In the previous post, I discussed the simplest of energy balance models that can yield insight into the temperature of a planet. I will elaborate on the arguments presented there to include a temperature-dependent albedo, , which allows the rate at which a planet absorbs starlight to depend itself on the climate state. We will again ignore the existence of a greenhouse effect in this discussion, and write the energy balance as before:
where Ts is the surface temperature, and the other terms are defined as before. I will focus this discussion on the ice-albedo feedback, since the extent to which a planet is covered in ice will be intimately connected to temperature. One can intuit that changing the ratio of ice surface to land/ocean surface, in response to climate change, will modify a planets reflectivity to sunlight and amplify the initial cause of the change. One can also speak of albedo changes due to desertification or re-forestation, for example. However, the ice-albedo feedback is a common example of thinking about surface albedo changes, and one that also enters prominently into the “snowball Earth” issue that I want to shed light on (and has broader connections to planetary habitability as one moves farther away from a star). To move forward with the discussion, I work under two assumptions:
1) We are interested in a water version of the ice-albedo feedback on an ocean-covered world. This is because water is unique amongst expected planetary substances in that its ice form is less dense than its liquid form, so the ice can float on an ocean. Ice composed of carbon dioxide or methane floating on an ocean of CO2/methane would sink, preventing surface albedo fluctuations. It is also possible that one can develop glaciers on a land surface, although then the problem becomes more complicated than simply knowing the freezing point. Rather the details of where precipitation falls become vital. Glaciers will not form without precipitation, even if the local temperature resides below the freezing point of the substance in consideration. Mars, for example, does not have extensive glacial deposits on the surface even though it is always below the freezing point of water.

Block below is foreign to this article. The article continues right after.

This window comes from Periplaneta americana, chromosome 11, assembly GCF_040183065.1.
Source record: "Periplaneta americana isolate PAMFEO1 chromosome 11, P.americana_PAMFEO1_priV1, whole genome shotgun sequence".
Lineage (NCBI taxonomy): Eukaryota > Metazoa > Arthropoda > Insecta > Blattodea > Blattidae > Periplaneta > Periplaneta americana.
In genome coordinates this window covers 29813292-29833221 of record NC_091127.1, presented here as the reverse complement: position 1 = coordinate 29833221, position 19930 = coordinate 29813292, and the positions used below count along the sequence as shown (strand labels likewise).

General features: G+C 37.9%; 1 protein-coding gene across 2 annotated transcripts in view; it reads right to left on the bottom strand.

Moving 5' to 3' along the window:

2) I assume there is a sufficient difference in reflectivity between liquid water and ice/snow. This difference in reflectivity generates the feedback. This assumption is true for Earth, where reflectivity of ice is high in the solar spectrum (liquid water is dark at those same wavelengths). One thus expects a colder planet with more ice in the ocean to raise the planetary albedo, a destabilizing tendency. However, if Earth were placed around another type of star (for example M-type stars, which are colder and have a spectrum shifted to infrared wavelengths relative to our sun) then the feedback would be suppressed. This is because ice becomes “dark” at wavelengths longer than solar, typically past ~1 micron wavelength, and colder stars emit a greater fraction of energy at those wavelengths. It is a consequence of something known as Wien’s displacement law that the emitted spectrum of colder bodes are typically shifted to longer wavelengths. See e.g., Joshi and Haberle (2012), Astrobiology for a description of this effect around redder, dwarf stars that compromise most of the stars that we know of (and have thus become an interesting target for planet hunters looking for prospective habitable worlds where liquid water might exist). Shown in the below figure is a typical reflectivity spectrum for various surfaces, including lake water and snow (fresh snow is a bit more reflective than ice at solar wavelengths, but in both cases much more so than standard ocean water conditions).